Plaintiffs' claims arise from the death of Nicholas Haniotakis. Zion is the appointed personal representative of the estate of Nicholas Haniotakis. (Am. Compl. (Docket No. 54) ¶ 2.) Taylor Haniotakis, Nikki Haniotakis, and Benjamin Haniotakis are the children of Nicholas Haniotakis. ( Id. ¶ 3.) Zion filed the lawsuit in both her individual capacity and her representative capacity on behalf of the estate of Nicholas Haniotakis. ( Id. ¶ 2.)

Nassan was a Pennsylvania State Police patrol trooper, stationed out of Troop B in Fayette County, Pennsylvania. ( Id. ¶ 4.) Donnelly was an officer employed by the Pittsburgh Police Department. ( Id. ¶ 5.) Pawlowski was the Pennsylvania State Police Commissioner. ( Id. ¶ 6.) As commissioner, Pawlowski exercised administrative command over the Pennsylvania State Police. ( Id.) This command included fiscal authority and responsibility, as well responsibilities related to employee misconduct and discipline. ( Id.) Seilhamer was the Area Commander responsible for supervising Troop B, among other troops. ( Id. ¶ 7.) Epstein was the commanding officer of Troop B. ( Id. ¶ 8.) Heckman was the station commander and direct supervisor of Nassan. ( Id. ¶ 9.)

On the night of March 15, 2009, Nassan and Donnelly were working together, patrolling in a police vehicle. ( Id. ¶ 5.) They followed a vehicle because it had a broken headlight ( Id. ¶ 10.) This vehicle was driven by Nicholas Haniotakis, although Nassan and Donnelly did not know the identity of the driver or the driver's condition, state of mind, or intentions. ( Id. ¶¶ 10, 12.) Nassan and Donnelly were instructed by dispatch to stop their pursuit of the vehicle, but, despite the instructions, the

727 F.Supp.2d 392
two continued to follow the vehicle. ( Id. ¶ 14.) Nicholas Haniotakis stopped the vehicle, and Nassan and Donnelly exited the police vehicle with firearms drawn. ( Id. ¶ 15.) Nassan and Donnelly approached the vehicle and opened fire. ( Id.) Nicholas Haniotakis was facing away from Nassan and Donnelly when the two fired. ( Id. ¶ 19.) Bullets hit Nicholas Haniotakis in the extremities and back, which ultimately caused his death. ( Id. ¶¶ 20, 21.)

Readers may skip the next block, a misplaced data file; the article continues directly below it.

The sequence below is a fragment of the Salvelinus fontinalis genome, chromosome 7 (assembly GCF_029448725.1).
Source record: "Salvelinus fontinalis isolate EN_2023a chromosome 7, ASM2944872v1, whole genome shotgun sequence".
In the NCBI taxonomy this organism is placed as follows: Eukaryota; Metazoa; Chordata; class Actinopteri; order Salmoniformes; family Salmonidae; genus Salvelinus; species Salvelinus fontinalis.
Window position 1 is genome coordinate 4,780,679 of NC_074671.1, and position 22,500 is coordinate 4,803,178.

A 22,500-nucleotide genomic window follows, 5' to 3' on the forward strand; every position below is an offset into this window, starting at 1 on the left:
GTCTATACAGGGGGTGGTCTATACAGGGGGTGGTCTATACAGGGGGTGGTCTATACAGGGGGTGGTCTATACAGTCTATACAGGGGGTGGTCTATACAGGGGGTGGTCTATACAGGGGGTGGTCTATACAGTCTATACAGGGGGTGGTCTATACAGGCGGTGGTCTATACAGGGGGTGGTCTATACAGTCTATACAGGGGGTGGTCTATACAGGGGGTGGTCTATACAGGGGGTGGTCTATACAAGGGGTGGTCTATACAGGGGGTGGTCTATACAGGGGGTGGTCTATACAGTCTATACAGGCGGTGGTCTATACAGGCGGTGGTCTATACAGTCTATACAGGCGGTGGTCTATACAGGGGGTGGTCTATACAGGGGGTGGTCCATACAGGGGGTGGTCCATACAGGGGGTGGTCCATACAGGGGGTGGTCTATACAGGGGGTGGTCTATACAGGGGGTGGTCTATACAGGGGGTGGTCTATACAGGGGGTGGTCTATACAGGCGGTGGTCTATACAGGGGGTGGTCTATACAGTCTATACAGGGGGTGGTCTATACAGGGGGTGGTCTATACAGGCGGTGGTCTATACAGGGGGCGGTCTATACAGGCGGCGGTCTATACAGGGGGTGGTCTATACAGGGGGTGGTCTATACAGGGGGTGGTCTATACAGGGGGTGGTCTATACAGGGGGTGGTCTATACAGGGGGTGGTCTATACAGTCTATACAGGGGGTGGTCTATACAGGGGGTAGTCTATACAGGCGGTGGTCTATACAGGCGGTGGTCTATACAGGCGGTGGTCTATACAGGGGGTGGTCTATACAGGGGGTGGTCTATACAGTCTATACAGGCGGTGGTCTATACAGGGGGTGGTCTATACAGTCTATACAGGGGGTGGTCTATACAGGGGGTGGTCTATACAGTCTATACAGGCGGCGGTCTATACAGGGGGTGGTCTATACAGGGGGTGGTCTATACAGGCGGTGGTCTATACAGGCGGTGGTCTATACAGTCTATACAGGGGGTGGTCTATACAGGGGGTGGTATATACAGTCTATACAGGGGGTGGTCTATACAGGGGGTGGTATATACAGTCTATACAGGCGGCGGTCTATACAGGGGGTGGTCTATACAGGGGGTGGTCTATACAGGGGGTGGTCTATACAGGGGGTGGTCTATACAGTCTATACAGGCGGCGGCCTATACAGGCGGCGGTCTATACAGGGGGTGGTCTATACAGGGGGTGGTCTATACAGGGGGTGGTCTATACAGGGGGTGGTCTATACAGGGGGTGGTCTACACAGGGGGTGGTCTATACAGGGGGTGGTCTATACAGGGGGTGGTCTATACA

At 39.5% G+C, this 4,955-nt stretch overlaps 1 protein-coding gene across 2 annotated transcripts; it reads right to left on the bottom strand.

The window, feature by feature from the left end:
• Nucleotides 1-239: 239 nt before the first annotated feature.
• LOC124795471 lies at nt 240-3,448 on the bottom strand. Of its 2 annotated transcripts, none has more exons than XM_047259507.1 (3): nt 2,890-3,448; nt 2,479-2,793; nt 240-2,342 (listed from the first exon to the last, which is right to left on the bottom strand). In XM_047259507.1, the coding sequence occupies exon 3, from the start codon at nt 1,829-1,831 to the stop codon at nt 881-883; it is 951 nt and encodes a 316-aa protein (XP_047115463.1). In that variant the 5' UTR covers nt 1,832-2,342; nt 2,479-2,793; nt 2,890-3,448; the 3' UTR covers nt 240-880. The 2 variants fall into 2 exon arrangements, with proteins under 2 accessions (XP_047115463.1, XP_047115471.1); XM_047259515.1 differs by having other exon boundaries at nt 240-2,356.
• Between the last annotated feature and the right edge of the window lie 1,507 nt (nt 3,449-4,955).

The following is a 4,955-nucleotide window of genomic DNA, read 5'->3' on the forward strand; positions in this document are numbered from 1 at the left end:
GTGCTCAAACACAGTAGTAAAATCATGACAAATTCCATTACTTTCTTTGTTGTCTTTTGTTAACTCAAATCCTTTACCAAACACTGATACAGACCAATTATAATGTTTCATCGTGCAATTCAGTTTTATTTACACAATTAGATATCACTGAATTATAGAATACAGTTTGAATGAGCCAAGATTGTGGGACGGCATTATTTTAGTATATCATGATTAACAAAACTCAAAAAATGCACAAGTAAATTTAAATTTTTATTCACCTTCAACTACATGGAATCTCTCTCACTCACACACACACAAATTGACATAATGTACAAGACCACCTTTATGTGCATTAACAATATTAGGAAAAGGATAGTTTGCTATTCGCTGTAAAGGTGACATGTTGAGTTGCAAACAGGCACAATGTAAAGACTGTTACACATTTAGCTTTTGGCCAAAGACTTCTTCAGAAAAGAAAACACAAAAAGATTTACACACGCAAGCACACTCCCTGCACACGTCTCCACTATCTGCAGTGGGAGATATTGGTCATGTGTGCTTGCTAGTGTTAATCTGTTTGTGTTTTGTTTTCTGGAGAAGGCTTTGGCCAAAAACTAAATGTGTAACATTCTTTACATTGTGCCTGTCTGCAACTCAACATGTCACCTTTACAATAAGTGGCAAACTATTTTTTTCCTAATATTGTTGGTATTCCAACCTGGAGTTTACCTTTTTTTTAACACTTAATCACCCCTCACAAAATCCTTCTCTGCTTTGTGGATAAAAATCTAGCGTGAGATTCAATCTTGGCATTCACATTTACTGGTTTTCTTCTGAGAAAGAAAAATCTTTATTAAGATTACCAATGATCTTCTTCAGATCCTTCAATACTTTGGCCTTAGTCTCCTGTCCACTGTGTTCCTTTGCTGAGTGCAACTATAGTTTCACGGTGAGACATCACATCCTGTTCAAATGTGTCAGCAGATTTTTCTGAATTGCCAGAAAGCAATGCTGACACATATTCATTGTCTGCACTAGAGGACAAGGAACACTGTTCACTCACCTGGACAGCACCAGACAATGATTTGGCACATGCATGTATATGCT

Nicholas Haniotakis did not possess a weapon, and he did not pose a threat to anyone in the area. ( Id. ¶¶ 16, 17.) Police officers are taught to use a police vehicle as a barrier if necessary for protection, and are also taught to maintain distance when pursuing individuals. ( Id. ¶ 17.) Nassan and Donnelly could have used the police vehicle as a barrier, but did not do so. ( Id. ¶ 18.)

Nassan had a history of violent propensities, including physical altercations with officers while he was in the military. ( Id. ¶ 22.) Heckman, Pawlowski, Epstein, and Seilhamer were aware of this history. ( Id. ¶ 42.) In one such incident, Nassan caused facial fractures and head injuries to a military officer. ( Id.) Nassan left the military without an honorable discharge. ( Id. ¶ 23.) Nassan became employed by the Pennsylvania State Police after leaving the military. ( Id.) The Pennsylvania State Police had Trooper Frank Murphy, who shared a close personal relationship with Nassan, perform Nassan's background check. ( Id.) Murphy had a history of a violence and perjury, and intentionally covered up several aspects of Nassan's history. ( Id. ¶¶ 23, 24.)

During his employment as a state trooper, Nassan was involved in confrontations with both state and local law enforcement officers, including Barry Gaston of the Pennsylvania State Police and Corporal Tony Guy. ( Id. ¶¶ 25, 33.) Nassan was not disciplined for these altercations, and his supervisors, including Pawlowski, Seilhamer, Epstein, and Heckman, were aware of the incidents. ( Id. ¶¶ 26-30, 33.) Nassan also had confrontations with members of public. ( Id. ¶ 32.)